Can you take the heat? Nashville hot chicken has hit Charlotte

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Courtesy of The Waterman Fish Bar
Nashville hot chicken

Nashville hot chicken, one of the nation’s hottest culinary trends, has made its way to Charlotte restaurants. Hot chicken is made by adding cayenne pepper sauce to traditionally breaded fried chicken, creating a delicious afterburn in the southern food staple.

According to Andre Prince of Prince’s Hot Chicken in Nashville in an interview with NPR, the dish originated in Nashville in the 1930’s after her great-uncle Thornton Prince’s girlfriend attempted revenge on her lover’s womanizing ways. One night, after Prince returned home suspiciously late, she decided to sneak a large dose of hot cayenne pepper into his fried chicken. Although she thought it would be a painfully spicy surprise, Prince loved the recipe so much that he opened up his own restaurant specializing in the new dish. 

Hot chicken quickly gained a following in Nashville, and over the past few years it has become a national sensation.

“I think it’s popular for the same reason that hot wings are popular,” said Jeff Tonidandel, head chef at Haberdish. “The heat with the fried skin goes really well together, and [the flavors] play off each other really well.” 

Try the dish for yourself at one of the following Charlotte restaurants:

(1) Haberdish

3106 N. Davidson St. 

Courtesy of Haberdish

Haberdish puts a Charlottean spin on traditional Nashville hot chicken. The chicken is served on white bread with bread and butter pickles made in the Haberdish kitchen and covered in a special honey-thickened hot sauce for an extra kick ($12). Tonidandel recommends you round out your hot chicken meal with a side of collard greens ($7) or house-made tater tots ($4-8) and a refreshing mint julip ($10).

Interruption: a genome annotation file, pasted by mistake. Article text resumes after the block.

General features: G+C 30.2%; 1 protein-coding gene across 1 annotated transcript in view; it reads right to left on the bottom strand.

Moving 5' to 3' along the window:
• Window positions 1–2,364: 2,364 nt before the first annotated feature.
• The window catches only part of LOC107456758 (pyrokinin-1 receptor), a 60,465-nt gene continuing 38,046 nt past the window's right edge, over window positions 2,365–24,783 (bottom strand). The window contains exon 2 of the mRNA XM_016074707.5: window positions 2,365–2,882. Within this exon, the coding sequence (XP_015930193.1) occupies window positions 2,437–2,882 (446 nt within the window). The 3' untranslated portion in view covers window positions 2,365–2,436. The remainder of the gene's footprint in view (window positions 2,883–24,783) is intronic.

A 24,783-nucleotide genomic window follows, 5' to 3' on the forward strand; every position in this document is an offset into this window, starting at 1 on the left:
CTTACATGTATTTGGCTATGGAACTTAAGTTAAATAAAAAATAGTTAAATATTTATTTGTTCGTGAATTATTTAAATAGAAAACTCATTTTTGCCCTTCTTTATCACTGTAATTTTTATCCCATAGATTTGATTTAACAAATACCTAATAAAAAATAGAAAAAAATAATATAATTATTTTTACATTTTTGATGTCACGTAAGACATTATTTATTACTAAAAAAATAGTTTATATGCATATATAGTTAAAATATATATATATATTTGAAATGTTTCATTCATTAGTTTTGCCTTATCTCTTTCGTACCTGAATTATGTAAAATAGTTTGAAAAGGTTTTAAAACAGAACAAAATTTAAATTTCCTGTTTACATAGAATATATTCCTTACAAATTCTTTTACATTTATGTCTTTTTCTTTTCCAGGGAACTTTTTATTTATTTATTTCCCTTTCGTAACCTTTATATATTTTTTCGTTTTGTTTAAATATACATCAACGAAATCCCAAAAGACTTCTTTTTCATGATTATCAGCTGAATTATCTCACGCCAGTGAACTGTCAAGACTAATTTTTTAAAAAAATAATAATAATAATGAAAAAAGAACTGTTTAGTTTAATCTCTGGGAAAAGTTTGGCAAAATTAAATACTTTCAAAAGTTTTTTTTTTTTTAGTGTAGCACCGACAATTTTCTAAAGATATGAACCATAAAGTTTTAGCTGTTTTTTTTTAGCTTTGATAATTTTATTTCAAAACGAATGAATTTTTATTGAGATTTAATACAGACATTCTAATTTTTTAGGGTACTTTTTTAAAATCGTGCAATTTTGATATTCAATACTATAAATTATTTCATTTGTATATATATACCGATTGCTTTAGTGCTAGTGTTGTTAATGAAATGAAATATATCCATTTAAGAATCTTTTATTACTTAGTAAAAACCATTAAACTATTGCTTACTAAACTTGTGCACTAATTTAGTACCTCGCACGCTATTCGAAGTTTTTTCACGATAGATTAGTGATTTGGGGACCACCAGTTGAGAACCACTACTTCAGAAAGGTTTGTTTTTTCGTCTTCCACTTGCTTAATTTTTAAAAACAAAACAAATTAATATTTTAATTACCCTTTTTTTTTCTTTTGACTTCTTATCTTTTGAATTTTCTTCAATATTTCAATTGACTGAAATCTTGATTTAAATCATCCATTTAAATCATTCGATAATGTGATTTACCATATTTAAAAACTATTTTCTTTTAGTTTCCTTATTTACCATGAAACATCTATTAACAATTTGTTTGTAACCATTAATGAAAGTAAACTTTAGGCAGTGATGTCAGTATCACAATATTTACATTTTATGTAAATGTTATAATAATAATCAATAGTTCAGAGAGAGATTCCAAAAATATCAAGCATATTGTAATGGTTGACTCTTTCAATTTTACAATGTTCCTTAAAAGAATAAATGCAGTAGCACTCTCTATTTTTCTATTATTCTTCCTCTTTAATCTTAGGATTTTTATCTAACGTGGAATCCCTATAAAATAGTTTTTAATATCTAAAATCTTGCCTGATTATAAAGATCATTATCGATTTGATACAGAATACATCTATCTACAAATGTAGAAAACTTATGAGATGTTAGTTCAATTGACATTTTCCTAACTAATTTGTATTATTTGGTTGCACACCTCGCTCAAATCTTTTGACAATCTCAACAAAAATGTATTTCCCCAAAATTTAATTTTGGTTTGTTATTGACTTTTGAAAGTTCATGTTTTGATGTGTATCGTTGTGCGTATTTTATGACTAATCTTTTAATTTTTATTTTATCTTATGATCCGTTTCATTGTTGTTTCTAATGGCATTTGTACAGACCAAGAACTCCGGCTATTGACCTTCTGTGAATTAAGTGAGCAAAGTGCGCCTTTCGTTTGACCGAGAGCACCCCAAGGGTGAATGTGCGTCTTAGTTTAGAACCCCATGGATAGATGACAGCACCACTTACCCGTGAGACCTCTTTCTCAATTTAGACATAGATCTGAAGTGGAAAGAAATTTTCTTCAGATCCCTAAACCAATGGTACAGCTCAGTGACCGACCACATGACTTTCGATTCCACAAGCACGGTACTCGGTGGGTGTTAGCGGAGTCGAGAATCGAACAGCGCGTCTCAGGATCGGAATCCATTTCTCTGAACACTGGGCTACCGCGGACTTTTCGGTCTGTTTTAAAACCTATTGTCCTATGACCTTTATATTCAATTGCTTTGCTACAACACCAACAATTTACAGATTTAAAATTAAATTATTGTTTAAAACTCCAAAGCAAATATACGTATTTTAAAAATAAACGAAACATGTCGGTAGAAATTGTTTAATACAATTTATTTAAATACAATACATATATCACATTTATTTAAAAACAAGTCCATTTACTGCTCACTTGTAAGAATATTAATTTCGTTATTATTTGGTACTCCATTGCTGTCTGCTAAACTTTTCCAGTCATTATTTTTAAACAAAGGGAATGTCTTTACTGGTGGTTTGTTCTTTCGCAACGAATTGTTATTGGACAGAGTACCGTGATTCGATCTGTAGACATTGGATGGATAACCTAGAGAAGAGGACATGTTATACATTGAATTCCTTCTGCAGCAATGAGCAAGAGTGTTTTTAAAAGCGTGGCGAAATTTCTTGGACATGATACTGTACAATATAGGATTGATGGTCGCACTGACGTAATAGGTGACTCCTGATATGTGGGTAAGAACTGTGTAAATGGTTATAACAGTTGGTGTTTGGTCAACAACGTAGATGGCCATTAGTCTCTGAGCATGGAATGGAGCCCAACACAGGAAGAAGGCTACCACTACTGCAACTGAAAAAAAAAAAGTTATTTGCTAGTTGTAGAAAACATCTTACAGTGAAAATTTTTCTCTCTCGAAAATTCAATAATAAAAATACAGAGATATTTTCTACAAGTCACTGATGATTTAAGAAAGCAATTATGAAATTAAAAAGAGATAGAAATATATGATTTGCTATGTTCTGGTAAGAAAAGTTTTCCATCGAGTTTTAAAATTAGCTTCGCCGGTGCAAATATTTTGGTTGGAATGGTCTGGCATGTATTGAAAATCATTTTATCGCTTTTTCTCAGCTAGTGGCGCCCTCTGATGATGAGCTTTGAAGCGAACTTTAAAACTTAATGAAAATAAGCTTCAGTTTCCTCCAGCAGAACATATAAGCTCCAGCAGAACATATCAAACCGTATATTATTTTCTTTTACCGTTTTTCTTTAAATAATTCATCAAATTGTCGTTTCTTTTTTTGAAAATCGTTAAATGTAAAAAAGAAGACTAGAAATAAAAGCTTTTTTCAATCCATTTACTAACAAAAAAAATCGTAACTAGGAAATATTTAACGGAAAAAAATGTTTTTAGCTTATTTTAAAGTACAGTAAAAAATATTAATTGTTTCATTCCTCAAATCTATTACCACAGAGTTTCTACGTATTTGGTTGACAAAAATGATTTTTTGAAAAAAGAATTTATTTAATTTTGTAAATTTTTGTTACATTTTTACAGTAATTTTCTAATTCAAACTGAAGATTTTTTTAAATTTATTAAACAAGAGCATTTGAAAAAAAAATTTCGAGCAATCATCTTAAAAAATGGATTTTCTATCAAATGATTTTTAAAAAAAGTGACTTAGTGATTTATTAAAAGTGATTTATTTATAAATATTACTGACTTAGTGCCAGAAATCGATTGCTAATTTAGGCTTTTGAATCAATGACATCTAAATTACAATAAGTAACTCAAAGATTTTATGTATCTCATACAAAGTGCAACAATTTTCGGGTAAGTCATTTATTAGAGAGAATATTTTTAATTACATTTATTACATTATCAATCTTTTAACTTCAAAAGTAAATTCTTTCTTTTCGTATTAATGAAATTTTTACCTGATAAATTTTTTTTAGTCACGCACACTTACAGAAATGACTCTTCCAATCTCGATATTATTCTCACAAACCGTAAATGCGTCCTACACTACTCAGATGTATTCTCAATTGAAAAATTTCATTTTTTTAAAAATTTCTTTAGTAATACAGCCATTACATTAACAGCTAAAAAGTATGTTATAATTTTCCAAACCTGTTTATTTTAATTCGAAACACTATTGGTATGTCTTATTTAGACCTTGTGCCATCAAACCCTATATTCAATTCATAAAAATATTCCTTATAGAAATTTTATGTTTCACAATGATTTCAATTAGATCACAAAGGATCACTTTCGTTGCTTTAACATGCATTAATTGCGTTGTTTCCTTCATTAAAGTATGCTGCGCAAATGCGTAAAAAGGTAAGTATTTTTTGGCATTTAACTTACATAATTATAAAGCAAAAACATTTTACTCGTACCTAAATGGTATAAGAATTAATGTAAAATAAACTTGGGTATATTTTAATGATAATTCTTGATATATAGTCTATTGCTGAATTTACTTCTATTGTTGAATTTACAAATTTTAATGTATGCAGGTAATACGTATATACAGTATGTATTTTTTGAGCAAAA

(2) Killer B’s

2902 The Plaza 

Photo by Brian Twitty Photography

Killer B’s global fusion street food truck — with a permanent location outside Tip Top Daily Market — offers a unique take on hot chicken with their Nashville Katsu sandwich ($8), featuring a panko-fried hot chicken filet with pickled mayo wrapped in a biscuit. Vegetarians can try a version of this dish by substituting tofu for chicken for no extra cost. Pair your biscuit with the grilled elote salad, made of sweet corn, arugula, topped with cotija cheese and jalapeno ($6) or Japanese-seasoned bacon-topped Okonomiyaki fries ($5-9) for a complete meal. 

(3) NC Red

1205 Thomas Ave.

Courtesy of NC Red

NC Red’s head chef grew up in Nashville eating hot chicken and has developed his own safely-guarded secret recipe. A half Nashville Hot is $17, and for an additional $17, you can add two sides, such as Hoppin John topped with rice cake and smoky baked mac and cheese, plus four biscuits for a hearty meal. Be sure to save room for the local hand pie of the day for dessert ($7). 

(4) Reid’s Fine Foods

4331 Barclay Downs Dr.; 2823 Selwyn Ave.

Courtesy of Reid’s

Reid’s take on hot chicken is served sandwich-style on a bun with comeback sauce, a Mississippi-inspired version of remoulade sauce, with pickles and a side of house-made potato chips ($14). Finish up your meal with a piece of 12-layer caramel cake ($7) or stop by on Wednesday for a half-priced glass of wine. 

(5) The Waterman Fish Bar

2729 South Blvd., Suite D

Waterman’s serves up a hot chicken sandwich inspired by famous Nashville chain Hattie B’s version of the sandwich, consisting of a spicy chicken filet with lettuce, tomato, housemade pickles and mayo on a potato bun ($13). The sandwich is served with a choice of house made fries or slaw. Start with a few house oysters ($1 each) and sip a frozen Tequila Hummingbird, made of El Jimador Reposado Tequila, orange liqueur, Old Forester Hummingbird bitters, grapefruit, lemon and lime to cool off from the spicy sandwich ($10).

Where have you tried Nashville hot chicken in Charlotte, and what did you think? Let us know in the comments.

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